A third round of changes are coming down the pipeline from the province related to the Municipal Government Act (MGA).
Announced last week was Bill 8, an Act to Strengthen Municipal Government, which brings to the forefront the need for governance, collaboration between municipalities (with a focus on First Nations) and funding. For Ponoka County the one major difference is the tax ratio between commercial and residential assessments.
This was presented last year by Municipal Affairs, which proposes tax ratios be on a 5-1 ratio from the highest non-residential property tax rate to the lowest residential property tax rate. CAO Charlie Cutforth says Ponoka County sits at just over 6-1.
“It’s about a 20 per cent increase in residential tax to make it a 5-1 ratio,” said Cutforth.
He added that for a home assessed at $1,450 per year, about $870 (60 per cent) goes to the Education Property Tax requisition, which goes to Alberta Education.
The rest, about $580 goes to Ponoka County. If the county did increase its property tax by 20 per cent that would be an additional $116 of the $580. Cutforth says that a change may need to be looked at.
In a worst case scenario, if the county did have to ensure a 5-1 property tax ratio, Cutforth suggests that could be a slight drop in commercial and a slight increase in residential. This new amendment from the province proposes allowing the minister to set a timeline for completion.
Cutforth takes issue with the education requisition, which forces municipalities (counties and towns) to pay taxes for schools while still being told where they are allowed to get funding. On top of that a municipality must make the payments to the requisition regardless if the money was paid.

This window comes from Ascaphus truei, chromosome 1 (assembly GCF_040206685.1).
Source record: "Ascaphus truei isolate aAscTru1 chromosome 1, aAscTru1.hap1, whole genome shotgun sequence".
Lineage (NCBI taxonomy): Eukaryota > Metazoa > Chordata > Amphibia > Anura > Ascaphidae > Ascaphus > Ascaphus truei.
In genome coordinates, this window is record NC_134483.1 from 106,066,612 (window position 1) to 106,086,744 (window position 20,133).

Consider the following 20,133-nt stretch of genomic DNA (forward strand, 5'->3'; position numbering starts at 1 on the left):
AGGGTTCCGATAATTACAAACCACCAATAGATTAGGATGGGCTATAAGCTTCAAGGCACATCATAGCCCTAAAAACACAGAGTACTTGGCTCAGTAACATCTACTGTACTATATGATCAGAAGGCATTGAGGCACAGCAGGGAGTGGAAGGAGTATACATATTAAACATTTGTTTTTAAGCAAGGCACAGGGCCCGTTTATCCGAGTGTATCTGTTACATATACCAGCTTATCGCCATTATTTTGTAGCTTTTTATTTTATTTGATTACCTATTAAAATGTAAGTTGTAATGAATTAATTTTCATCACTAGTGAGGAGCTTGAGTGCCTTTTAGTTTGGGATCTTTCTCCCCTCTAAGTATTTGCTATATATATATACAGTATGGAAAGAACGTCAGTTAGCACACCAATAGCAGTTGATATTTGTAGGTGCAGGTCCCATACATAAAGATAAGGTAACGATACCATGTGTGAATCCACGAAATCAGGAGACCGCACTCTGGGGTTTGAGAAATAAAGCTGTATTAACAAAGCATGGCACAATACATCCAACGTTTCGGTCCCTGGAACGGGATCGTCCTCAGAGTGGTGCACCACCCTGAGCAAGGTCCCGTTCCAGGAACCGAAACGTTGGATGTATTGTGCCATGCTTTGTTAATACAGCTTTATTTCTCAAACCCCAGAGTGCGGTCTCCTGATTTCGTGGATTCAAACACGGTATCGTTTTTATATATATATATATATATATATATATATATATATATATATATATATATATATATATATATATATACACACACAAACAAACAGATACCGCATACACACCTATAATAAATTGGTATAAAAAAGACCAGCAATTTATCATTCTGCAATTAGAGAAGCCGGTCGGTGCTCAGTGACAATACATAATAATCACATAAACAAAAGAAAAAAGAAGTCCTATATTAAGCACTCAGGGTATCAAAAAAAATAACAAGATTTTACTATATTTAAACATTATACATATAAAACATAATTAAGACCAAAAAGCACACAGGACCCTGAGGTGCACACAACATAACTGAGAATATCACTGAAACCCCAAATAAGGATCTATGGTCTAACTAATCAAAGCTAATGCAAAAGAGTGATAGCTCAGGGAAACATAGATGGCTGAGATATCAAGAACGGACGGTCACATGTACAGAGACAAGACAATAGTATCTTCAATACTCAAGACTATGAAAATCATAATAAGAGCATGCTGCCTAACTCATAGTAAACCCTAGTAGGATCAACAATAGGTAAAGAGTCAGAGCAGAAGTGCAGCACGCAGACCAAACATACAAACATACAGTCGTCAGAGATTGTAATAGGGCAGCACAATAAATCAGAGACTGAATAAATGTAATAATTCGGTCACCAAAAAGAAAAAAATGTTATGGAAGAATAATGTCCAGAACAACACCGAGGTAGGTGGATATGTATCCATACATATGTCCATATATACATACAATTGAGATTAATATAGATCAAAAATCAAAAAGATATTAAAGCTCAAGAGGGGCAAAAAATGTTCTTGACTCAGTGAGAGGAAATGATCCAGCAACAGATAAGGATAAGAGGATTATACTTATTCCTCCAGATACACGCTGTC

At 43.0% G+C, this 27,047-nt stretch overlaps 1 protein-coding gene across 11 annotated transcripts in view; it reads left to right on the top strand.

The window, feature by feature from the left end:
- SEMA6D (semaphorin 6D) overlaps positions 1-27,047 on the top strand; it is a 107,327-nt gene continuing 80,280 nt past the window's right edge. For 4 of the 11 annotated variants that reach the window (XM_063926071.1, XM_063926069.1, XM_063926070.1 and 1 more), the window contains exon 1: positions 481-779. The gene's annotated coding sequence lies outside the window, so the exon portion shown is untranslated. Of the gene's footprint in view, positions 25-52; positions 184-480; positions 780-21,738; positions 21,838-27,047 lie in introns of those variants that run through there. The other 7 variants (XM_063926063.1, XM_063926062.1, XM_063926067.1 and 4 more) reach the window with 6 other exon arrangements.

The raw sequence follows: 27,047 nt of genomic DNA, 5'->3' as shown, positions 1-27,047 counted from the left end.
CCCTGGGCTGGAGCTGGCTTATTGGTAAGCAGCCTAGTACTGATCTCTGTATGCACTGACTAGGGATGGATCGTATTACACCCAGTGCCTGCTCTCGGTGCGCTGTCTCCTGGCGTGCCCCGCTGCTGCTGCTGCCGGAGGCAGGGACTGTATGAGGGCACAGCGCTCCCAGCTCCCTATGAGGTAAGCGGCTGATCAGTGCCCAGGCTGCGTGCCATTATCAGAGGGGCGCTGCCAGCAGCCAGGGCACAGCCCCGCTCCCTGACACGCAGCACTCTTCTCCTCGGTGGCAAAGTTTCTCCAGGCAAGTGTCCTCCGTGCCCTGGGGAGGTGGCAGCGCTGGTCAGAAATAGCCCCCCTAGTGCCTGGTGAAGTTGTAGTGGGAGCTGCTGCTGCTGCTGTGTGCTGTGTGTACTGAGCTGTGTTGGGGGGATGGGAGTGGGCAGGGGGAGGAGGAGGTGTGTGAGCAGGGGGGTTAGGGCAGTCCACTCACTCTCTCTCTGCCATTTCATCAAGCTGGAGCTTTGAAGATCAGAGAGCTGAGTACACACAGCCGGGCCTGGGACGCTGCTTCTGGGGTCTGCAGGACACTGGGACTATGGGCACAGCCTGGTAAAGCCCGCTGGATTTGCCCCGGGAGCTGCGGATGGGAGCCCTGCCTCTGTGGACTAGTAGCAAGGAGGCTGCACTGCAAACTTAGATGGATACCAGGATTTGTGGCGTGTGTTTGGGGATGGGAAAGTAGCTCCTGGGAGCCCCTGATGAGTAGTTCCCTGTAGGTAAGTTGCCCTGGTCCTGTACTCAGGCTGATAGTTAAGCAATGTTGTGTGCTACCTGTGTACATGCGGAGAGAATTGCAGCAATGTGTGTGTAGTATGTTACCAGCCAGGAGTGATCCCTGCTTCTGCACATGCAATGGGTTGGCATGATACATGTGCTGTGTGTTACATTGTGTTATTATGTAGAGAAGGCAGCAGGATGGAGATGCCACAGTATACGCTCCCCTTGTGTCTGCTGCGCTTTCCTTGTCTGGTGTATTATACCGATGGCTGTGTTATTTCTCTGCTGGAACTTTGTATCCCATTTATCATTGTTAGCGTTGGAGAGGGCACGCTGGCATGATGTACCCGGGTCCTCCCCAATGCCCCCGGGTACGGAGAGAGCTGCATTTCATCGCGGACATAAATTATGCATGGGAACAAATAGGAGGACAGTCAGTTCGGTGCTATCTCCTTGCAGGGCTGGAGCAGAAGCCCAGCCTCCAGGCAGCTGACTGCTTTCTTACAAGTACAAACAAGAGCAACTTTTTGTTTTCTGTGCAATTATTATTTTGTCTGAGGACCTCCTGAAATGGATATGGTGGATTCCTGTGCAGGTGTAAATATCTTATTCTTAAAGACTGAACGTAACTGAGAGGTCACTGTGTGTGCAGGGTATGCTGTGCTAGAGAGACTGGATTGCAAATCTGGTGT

For Ponoka County that’s quarterly payments of about $2 million. By the end of June, “We have to come up with $4 million before we collect it.”
And when it comes to assessments the county handles the assessor costs for properties while the province charges for linear (oil and gas) assessments. The province gains the information from these assessments but the municipalities pay for the work, explained Cutforth.
He suggests the system is in desperate need of fixing and legislating a 5-1 ratio isn’t the way to do it. “That’s just throwing a dart and hitting five.”
There are inequities from one municipality to another in how they assess non-residential and residential property taxes, explained Cutforth, which is one reason to make some fixes. He added that commercial agricultural and industrial property taxes are also out of balance.
As an example, a dairy production with millions of dollars in building improvements may only have to pay several hundred dollars in taxes while a commercial property with the same improvements would have to pay tens of thousands.
The next grouping of draft regulations to the MGA are expected later this year.